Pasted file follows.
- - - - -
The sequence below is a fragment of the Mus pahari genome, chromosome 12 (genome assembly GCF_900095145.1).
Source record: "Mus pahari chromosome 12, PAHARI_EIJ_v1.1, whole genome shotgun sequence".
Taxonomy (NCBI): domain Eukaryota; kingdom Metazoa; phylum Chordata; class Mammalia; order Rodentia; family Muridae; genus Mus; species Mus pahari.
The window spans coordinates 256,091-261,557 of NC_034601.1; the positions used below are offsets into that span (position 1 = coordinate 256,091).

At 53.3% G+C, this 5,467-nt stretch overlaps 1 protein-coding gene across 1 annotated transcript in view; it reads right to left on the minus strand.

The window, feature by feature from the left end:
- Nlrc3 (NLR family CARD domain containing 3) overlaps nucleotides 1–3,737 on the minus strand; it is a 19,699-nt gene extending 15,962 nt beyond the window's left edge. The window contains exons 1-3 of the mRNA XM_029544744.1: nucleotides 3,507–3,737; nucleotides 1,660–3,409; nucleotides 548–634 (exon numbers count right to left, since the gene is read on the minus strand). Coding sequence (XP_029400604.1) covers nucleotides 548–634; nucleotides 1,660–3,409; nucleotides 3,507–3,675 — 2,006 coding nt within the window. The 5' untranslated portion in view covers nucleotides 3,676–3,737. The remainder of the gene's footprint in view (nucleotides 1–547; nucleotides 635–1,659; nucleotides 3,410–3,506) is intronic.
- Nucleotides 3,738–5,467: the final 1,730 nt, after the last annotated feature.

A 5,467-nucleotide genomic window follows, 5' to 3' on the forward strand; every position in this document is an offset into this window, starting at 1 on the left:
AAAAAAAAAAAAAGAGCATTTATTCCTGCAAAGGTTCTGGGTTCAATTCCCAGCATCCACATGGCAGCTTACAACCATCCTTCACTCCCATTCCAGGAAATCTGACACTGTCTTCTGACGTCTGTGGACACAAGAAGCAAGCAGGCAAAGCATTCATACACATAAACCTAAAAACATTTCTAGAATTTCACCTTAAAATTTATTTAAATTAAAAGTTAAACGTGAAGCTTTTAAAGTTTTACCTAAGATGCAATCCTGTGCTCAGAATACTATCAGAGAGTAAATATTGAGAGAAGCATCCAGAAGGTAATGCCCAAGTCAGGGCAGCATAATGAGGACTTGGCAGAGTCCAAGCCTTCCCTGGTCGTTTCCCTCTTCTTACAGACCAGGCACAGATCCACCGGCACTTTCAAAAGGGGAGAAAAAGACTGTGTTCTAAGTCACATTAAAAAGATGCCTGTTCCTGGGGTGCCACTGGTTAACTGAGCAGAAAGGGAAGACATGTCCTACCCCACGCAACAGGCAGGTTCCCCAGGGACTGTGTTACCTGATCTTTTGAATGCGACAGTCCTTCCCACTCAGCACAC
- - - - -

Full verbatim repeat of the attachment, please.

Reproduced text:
The sequence below is a fragment of the Mus pahari genome, chromosome 12 (genome assembly GCF_900095145.1).
Source record: "Mus pahari chromosome 12, PAHARI_EIJ_v1.1, whole genome shotgun sequence".
Taxonomy (NCBI): domain Eukaryota; kingdom Metazoa; phylum Chordata; class Mammalia; order Rodentia; family Muridae; genus Mus; species Mus pahari.
The window spans coordinates 256,091-261,557 of NC_034601.1; the positions used below are offsets into that span (position 1 = coordinate 256,091).

At 53.3% G+C, this 5,467-nt stretch overlaps 1 protein-coding gene across 1 annotated transcript in view; it reads right to left on the minus strand.

The window, feature by feature from the left end:
- Nlrc3 (NLR family CARD domain containing 3) overlaps nucleotides 1–3,737 on the minus strand; it is a 19,699-nt gene extending 15,962 nt beyond the window's left edge. The window contains exons 1-3 of the mRNA XM_029544744.1: nucleotides 3,507–3,737; nucleotides 1,660–3,409; nucleotides 548–634 (exon numbers count right to left, since the gene is read on the minus strand). Coding sequence (XP_029400604.1) covers nucleotides 548–634; nucleotides 1,660–3,409; nucleotides 3,507–3,675 — 2,006 coding nt within the window. The 5' untranslated portion in view covers nucleotides 3,676–3,737. The remainder of the gene's footprint in view (nucleotides 1–547; nucleotides 635–1,659; nucleotides 3,410–3,506) is intronic.
- Nucleotides 3,738–5,467: the final 1,730 nt, after the last annotated feature.

A 5,467-nucleotide genomic window follows, 5' to 3' on the forward strand; every position in this document is an offset into this window, starting at 1 on the left:
AAAAAAAAAAAAAGAGCATTTATTCCTGCAAAGGTTCTGGGTTCAATTCCCAGCATCCACATGGCAGCTTACAACCATCCTTCACTCCCATTCCAGGAAATCTGACACTGTCTTCTGACGTCTGTGGACACAAGAAGCAAGCAGGCAAAGCATTCATACACATAAACCTAAAAACATTTCTAGAATTTCACCTTAAAATTTATTTAAATTAAAAGTTAAACGTGAAGCTTTTAAAGTTTTACCTAAGATGCAATCCTGTGCTCAGAATACTATCAGAGAGTAAATATTGAGAGAAGCATCCAGAAGGTAATGCCCAAGTCAGGGCAGCATAATGAGGACTTGGCAGAGTCCAAGCCTTCCCTGGTCGTTTCCCTCTTCTTACAGACCAGGCACAGATCCACCGGCACTTTCAAAAGGGGAGAAAAAGACTGTGTTCTAAGTCACATTAAAAAGATGCCTGTTCCTGGGGTGCCACTGGTTAACTGAGCAGAAAGGGAAGACATGTCCTACCCCACGCAACAGGCAGGTTCCCCAGGGACTGTGTTACCTGATCTTTTGAATGCGACAGTCCTTCCCACTCAGCACAC